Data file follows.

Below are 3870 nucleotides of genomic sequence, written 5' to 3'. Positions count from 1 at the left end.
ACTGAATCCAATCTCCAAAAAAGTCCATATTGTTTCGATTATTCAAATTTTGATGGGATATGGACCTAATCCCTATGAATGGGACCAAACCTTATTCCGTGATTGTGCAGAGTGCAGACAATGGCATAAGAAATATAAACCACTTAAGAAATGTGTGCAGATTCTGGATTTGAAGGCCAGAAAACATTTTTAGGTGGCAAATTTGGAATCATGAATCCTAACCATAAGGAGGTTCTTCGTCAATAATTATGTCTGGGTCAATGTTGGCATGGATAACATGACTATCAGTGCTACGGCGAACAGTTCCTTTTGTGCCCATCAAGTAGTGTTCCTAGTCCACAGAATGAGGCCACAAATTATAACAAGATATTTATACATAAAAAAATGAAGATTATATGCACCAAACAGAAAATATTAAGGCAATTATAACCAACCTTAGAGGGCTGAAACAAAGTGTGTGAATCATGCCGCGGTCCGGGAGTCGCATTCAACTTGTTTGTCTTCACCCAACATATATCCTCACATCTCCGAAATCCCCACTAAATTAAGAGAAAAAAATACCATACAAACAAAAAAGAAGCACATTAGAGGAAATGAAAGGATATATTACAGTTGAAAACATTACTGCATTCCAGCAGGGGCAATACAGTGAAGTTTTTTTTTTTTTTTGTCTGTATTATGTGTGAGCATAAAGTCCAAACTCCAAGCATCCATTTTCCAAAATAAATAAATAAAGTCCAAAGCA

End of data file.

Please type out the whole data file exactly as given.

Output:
Below are 3870 nucleotides of genomic sequence, written 5' to 3'. Positions count from 1 at the left end.
ACTGAATCCAATCTCCAAAAAAGTCCATATTGTTTCGATTATTCAAATTTTGATGGGATATGGACCTAATCCCTATGAATGGGACCAAACCTTATTCCGTGATTGTGCAGAGTGCAGACAATGGCATAAGAAATATAAACCACTTAAGAAATGTGTGCAGATTCTGGATTTGAAGGCCAGAAAACATTTTTAGGTGGCAAATTTGGAATCATGAATCCTAACCATAAGGAGGTTCTTCGTCAATAATTATGTCTGGGTCAATGTTGGCATGGATAACATGACTATCAGTGCTACGGCGAACAGTTCCTTTTGTGCCCATCAAGTAGTGTTCCTAGTCCACAGAATGAGGCCACAAATTATAACAAGATATTTATACATAAAAAAATGAAGATTATATGCACCAAACAGAAAATATTAAGGCAATTATAACCAACCTTAGAGGGCTGAAACAAAGTGTGTGAATCATGCCGCGGTCCGGGAGTCGCATTCAACTTGTTTGTCTTCACCCAACATATATCCTCACATCTCCGAAATCCCCACTAAATTAAGAGAAAAAAATACCATACAAACAAAAAAGAAGCACATTAGAGGAAATGAAAGGATATATTACAGTTGAAAACATTACTGCATTCCAGCAGGGGCAATACAGTGAAGTTTTTTTTTTTTTTTGTCTGTATTATGTGTGAGCATAAAGTCCAAACTCCAAGCATCCATTTTCCAAAATAAATAAATAAAGTCCAAAGCA